As said, the current anti-ship missile carried by the Super Hornet is the Harpoon.

The A/U/RGM-84 Harpoon is a versatile and reliable anti-ship missile system, designed to be launched from various platforms including ships, submarines, shore batteries, and aircraft. Originally introduced in 1977, it has undergone significant upgrades, including the development of the Harpoon Block II variant in 1998.

Aviation Ordnanceman 3rd Class Adam Vasquez, assigned to the “Grey Knights” of Patrol Squadron (VP) 46, installs the fin of an AGM-84D ‘Harpoon’ missile onboard a P-8A Poseidon maritime patrol aircraft, Jan. 23, 2021. (US Navy photo by Mass Communication Specialist 2nd Class Austin Ingram/Released)

This version integrates GPS-assisted inertial navigation, expanding its capabilities to include both anti-ship and land attack missions. While the Block II variant was not adopted by the US Navy, it has found use among foreign military partners, particularly on F-16 and F-15 aircraft.

An F/A-18 carries the new Harpoon Block II+ missile during a free flight test Nov. 18 at Point Mugu’s Sea Range in California. The Navy plans to deliver the Block II+ variant to the fleet in 2017. (US Navy photo)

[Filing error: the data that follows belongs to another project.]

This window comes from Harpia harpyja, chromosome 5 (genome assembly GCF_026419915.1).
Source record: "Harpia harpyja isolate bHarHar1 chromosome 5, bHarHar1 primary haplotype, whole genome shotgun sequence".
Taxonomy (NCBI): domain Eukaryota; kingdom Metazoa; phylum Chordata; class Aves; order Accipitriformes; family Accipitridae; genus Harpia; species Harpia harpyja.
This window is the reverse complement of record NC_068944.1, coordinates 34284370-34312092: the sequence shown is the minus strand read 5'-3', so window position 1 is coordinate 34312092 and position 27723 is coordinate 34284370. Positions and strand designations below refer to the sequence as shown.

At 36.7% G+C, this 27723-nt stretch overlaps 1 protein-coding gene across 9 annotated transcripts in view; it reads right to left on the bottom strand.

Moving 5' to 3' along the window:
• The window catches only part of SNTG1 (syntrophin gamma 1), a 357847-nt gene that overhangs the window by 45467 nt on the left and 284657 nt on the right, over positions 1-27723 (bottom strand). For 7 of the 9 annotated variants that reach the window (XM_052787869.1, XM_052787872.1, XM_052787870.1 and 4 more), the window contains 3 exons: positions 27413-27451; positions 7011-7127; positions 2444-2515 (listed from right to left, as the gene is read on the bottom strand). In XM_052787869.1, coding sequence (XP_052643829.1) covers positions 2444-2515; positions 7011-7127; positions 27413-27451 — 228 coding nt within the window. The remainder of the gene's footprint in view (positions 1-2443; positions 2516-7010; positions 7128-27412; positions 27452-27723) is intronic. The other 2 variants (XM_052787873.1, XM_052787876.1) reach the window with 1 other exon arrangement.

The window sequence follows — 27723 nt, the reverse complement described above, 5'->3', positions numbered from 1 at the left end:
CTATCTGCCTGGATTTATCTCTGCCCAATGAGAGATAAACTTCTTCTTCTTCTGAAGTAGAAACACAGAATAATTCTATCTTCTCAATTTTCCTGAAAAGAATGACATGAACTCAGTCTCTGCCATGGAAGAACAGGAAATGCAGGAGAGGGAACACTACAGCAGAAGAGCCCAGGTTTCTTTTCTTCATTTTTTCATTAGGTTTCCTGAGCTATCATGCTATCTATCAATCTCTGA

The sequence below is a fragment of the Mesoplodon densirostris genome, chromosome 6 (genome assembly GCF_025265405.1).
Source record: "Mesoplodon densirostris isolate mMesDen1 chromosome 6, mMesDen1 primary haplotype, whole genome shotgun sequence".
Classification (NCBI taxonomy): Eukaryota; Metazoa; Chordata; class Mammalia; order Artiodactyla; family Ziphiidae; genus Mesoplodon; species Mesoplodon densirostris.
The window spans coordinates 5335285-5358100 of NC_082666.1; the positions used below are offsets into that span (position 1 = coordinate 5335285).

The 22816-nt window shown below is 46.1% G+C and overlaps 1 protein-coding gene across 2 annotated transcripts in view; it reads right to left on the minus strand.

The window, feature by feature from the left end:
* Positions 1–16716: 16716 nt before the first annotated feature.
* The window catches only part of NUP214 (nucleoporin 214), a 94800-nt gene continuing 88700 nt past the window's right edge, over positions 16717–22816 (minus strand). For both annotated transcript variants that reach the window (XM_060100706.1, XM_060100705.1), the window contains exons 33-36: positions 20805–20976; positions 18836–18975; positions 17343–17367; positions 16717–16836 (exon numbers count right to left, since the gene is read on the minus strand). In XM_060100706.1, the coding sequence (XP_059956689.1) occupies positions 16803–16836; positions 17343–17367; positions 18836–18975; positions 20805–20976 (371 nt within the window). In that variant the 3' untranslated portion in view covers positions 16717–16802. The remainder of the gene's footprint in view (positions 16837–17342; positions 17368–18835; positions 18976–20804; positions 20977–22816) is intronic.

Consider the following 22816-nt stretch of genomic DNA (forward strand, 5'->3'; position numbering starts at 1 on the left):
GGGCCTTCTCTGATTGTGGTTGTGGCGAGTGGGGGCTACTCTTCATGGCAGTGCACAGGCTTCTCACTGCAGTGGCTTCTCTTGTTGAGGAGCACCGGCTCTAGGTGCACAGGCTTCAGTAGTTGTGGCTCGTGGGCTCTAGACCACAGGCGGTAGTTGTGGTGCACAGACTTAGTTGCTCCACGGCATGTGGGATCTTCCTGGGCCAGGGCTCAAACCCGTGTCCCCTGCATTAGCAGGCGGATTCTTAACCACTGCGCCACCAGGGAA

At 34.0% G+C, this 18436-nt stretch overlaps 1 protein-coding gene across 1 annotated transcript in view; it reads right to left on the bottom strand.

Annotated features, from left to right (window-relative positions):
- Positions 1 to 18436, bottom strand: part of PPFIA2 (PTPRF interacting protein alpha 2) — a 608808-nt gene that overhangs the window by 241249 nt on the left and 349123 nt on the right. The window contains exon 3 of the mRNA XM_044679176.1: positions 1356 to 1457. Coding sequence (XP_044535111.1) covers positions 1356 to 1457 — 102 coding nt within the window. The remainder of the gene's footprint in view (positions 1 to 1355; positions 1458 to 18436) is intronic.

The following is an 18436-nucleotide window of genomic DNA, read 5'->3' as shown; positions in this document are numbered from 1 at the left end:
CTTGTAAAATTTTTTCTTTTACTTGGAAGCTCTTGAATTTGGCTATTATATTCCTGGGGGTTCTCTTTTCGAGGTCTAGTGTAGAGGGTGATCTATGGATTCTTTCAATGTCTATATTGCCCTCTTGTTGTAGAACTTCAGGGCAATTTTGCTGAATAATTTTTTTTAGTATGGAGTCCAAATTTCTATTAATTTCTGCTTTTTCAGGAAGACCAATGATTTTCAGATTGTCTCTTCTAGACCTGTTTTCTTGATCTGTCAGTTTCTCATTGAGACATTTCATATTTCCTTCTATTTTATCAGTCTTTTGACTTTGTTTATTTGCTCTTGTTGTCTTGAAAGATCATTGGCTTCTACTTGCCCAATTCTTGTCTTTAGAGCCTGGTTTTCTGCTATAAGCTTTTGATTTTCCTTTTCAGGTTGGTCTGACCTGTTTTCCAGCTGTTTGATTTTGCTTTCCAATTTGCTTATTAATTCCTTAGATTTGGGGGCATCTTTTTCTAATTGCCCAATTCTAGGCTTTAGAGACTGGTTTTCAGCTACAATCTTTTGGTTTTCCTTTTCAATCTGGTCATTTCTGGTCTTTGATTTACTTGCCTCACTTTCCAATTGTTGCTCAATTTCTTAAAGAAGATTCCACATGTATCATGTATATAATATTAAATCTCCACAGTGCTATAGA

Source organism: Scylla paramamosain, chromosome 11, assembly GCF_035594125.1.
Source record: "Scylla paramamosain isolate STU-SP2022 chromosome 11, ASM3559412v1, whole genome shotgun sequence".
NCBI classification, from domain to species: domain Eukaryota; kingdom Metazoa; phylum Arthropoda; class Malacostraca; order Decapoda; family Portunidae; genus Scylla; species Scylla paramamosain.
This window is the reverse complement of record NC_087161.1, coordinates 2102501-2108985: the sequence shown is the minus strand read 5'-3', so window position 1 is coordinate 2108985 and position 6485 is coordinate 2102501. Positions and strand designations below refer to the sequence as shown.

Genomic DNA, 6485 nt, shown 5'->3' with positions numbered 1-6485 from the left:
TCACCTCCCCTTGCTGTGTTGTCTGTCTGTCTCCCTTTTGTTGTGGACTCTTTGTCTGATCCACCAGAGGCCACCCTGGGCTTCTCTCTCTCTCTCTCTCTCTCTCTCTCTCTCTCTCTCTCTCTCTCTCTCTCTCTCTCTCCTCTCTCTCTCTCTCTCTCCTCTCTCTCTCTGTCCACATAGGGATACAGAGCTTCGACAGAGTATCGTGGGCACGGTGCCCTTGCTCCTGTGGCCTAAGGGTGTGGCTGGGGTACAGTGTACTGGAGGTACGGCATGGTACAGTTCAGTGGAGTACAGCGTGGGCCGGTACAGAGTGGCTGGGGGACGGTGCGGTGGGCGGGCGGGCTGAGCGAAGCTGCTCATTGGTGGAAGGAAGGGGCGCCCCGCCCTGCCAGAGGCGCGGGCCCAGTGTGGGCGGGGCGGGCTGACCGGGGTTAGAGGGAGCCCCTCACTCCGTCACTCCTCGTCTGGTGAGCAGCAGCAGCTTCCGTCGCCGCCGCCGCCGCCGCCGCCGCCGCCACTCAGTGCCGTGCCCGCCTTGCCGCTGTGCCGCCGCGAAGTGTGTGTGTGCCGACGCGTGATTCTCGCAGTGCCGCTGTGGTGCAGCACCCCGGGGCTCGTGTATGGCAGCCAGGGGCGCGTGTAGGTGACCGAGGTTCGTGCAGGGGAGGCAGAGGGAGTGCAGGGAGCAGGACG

The latest iteration, the Harpoon Block II+, represents a rapid capability improvement for the Navy, featuring improvements in GPS guidance, reliability, survivability, data link interface, target selectivity, abort options, and resistance to electronic countermeasures. This updated version ensures that the Harpoon missile system remains a potent and adaptable weapon in modern naval warfare scenarios.

Long range air-to-air missile

As explained, someone believes the SM-6 seen in the recent photo might be a long-range AAM (Air-to-Air Missile).

The AIM-54 Phoenix, which was a long-range air-to-air missile used primarily by the U.S. Navy’s F-14 Tomcat fighter aircraft, was retired from service in 2004 with the retirement of the F-14 itself. The AIM-54 was a large missile with an impressive range and multiple-target engagement capability.

One live AIM-54 Phoenix can be seen carried by this F-14 of VF-2 returning to Ranger during 1987 deployment. (Image credit: Dave “Bio” Baranek)